Hi, I’m Iain Walton of Vertex, and as a Junior Project Manager in the contracting industry, I don’t often get the chance to be bored! It’s been 4 years since I finished university. I’ve discovered there’s some truth to what is sometimes said: the real learning begins once you leave the classroom.
I have had the good fortune to learn by doing, applying advanced and cutting edge remediation technologies first hand. And travelling to work sites has provided the opportunity to visit many places across our beautiful country. For example, I have injected petroleum degrading oxidants into the subsurface at gas stations and industrial sites all across the Greater Toronto Area, and as far afield as St. John’s, Newfoundland. I’ve completed High Resolution surveys to map subsurface contamination in Labrador to the east, Calgary in the west, and many towns and cities in between. Working for Vertex, a relatively small, highly specialized firm in a young but ever evolving field, allows me to wear many hats and develop an enviable skill set.
This year, much of my focus has centered on the Ontario condo boom. I’ve spent many days working inside the foundations of soon-to-be completed high rise towers along the GTA skyline.
The City of Toronto has tightened up their sewer use by-law.
Storm water and/or groundwater accumulating at a construction site is now considered “private water”. In the past, this water was called “nuisance water” and could simply be collected and discharged to the storm sewer via a nearby catch basin with a short term construction discharge permit. Problem solved for developers! The construction schedule could march on.
The trouble is this water ultimately ends up in our rivers and lakes where it can be harmful to the fish habitat. In other cases, the water is discharged to the sanitary sewer, where contaminants or suspended solids add to already overburdened sewer networks and wastewater treatment plants.
To address these concerns, in 2016, the City of Toronto tightened up its sewer use by-law. Accumulated water on construction sites must now be metered, sampled, and discharged under approval of a permit. And after construction, since the building has to be kept high and dry, the mechanical design for the building must now consider the quality (not just the quantity) of water to be managed on an ongoing basis.
Design drawings must now be submitted to provide the details of pumps, filters, and treatment processes. Construction project managers may be faced with treating water contaminated with fuels, solvents, metals and other compounds. Why are these things found in the groundwater? The development of infill and brownfield sites encounters the legacy of manufacturing plants, fuel depots, and other commercial operations. As a result of historic contaminating activities, these materials can continue to leach from the ground and find their way into the groundwater.
In addition, particularly troubling (and likely frustrating for developers) are naturally occurring “contaminants”.
Phosphorous and manganese, are examples of elements commonly detected in groundwater well above acceptable levels for discharge to storm sewer. These simply leach from the natural geology of the area. So even in the absence of historic contaminating activities at a site, there may be a need to treat the groundwater prior to discharge into the storm sewer. Further complicating matters is the fact the required treatment processes for naturally occurring elements can be complex. The methods are highly dependent on the specific geochemistry and the natural form taken by these elements as they dissolve into the groundwater.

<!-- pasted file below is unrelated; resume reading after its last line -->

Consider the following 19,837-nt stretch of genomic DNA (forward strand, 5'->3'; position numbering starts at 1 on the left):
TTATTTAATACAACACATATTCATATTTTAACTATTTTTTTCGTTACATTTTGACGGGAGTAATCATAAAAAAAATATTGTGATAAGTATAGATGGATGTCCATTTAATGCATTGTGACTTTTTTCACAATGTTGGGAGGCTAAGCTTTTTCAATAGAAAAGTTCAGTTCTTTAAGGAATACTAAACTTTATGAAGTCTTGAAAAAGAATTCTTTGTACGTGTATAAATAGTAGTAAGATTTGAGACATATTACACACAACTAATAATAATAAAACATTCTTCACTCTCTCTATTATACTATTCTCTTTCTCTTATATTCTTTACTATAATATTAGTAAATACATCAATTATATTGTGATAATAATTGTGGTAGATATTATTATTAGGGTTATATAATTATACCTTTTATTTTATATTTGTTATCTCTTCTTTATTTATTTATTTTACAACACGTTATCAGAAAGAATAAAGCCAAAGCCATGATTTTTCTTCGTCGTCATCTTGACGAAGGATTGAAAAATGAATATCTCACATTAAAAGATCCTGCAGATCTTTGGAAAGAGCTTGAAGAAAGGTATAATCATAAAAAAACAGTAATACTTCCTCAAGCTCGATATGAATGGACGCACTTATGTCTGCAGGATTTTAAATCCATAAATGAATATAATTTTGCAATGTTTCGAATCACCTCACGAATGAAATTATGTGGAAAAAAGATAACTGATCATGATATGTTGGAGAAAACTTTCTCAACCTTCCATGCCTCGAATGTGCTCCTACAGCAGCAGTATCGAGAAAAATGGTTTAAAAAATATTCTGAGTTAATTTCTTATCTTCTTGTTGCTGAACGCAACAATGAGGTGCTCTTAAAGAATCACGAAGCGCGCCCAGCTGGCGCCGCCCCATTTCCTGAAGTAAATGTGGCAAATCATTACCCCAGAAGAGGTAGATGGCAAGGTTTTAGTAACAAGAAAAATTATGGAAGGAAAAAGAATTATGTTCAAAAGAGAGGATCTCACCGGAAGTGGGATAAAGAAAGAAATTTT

Luckily for me and our team at Vertex, we enjoy taking on these “interesting” projects. We often start by obtaining a small sample of the groundwater for testing on our laboratory bench. Based on what works best, we then design the treatment process, source equipment and work with developers to update their drawings. Part of the design work also includes a Cost-Benefit Analysis. The purpose is to decide if the storm sewer is truly the best discharge point for the water. A fee is charged for sanitary sewer discharges whereas storm sewer discharge is currently free in Toronto. However, the treatment requirements for sanitary discharges are less stringent, so based on the volume and quality of the water to be handled, sanitary sewer discharge may actually be the more economical option in the long run.
Once the design work is complete, an application is submitted to Toronto Water to obtain a Sewer Discharge Agreement (SDA). The application process rigorously ensures there is a proper water treatment design and monitoring plan in place. It is important to leave sufficient time to complete the application process in order to avoid construction delays.
From our perspective, we like to be involved at each stage from design, permitting through to installation of the water treatment systems. We’ve found that when we fully understand the problem, we are able to develop a solution that’s the best fit and then speak to that solution with the regulators.
So if you’re needing support handling groundwater and sewer discharges for a development project, reach out to me and we can come up with a plan to keep your project moving forward.
Until next time: Excellence is Your Choice!
Iain Walton, Vertex Environmental
(519) 653-8444 ext. 301